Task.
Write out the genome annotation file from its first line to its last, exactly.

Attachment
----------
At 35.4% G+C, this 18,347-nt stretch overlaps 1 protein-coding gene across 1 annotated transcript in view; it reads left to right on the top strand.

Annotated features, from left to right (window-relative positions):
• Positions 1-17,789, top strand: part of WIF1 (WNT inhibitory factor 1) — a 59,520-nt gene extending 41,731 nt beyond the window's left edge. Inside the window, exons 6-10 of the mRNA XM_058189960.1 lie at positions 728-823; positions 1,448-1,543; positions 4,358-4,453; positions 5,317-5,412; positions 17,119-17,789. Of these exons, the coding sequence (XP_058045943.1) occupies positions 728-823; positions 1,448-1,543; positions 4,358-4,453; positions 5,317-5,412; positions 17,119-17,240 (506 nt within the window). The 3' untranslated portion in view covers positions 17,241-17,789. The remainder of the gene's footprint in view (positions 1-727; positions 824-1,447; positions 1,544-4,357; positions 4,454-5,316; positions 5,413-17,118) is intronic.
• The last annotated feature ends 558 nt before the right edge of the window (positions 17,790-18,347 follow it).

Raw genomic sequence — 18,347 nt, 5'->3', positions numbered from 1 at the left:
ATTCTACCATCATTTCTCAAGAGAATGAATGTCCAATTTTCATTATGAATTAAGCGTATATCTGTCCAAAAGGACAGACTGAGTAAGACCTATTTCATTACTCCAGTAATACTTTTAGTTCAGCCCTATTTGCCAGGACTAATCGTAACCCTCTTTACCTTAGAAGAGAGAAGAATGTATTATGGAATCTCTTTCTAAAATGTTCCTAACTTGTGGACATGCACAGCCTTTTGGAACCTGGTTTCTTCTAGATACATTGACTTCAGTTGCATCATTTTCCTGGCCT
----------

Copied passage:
At 35.4% G+C, this 18,347-nt stretch overlaps 1 protein-coding gene across 1 annotated transcript in view; it reads left to right on the top strand.

Annotated features, from left to right (window-relative positions):
• Positions 1-17,789, top strand: part of WIF1 (WNT inhibitory factor 1) — a 59,520-nt gene extending 41,731 nt beyond the window's left edge. Inside the window, exons 6-10 of the mRNA XM_058189960.1 lie at positions 728-823; positions 1,448-1,543; positions 4,358-4,453; positions 5,317-5,412; positions 17,119-17,789. Of these exons, the coding sequence (XP_058045943.1) occupies positions 728-823; positions 1,448-1,543; positions 4,358-4,453; positions 5,317-5,412; positions 17,119-17,240 (506 nt within the window). The 3' untranslated portion in view covers positions 17,241-17,789. The remainder of the gene's footprint in view (positions 1-727; positions 824-1,447; positions 1,544-4,357; positions 4,454-5,316; positions 5,413-17,118) is intronic.
• The last annotated feature ends 558 nt before the right edge of the window (positions 17,790-18,347 follow it).

Raw genomic sequence — 18,347 nt, 5'->3', positions numbered from 1 at the left:
ATTCTACCATCATTTCTCAAGAGAATGAATGTCCAATTTTCATTATGAATTAAGCGTATATCTGTCCAAAAGGACAGACTGAGTAAGACCTATTTCATTACTCCAGTAATACTTTTAGTTCAGCCCTATTTGCCAGGACTAATCGTAACCCTCTTTACCTTAGAAGAGAGAAGAATGTATTATGGAATCTCTTTCTAAAATGTTCCTAACTTGTGGACATGCACAGCCTTTTGGAACCTGGTTTCTTCTAGATACATTGACTTCAGTTGCATCATTTTCCTGGCCT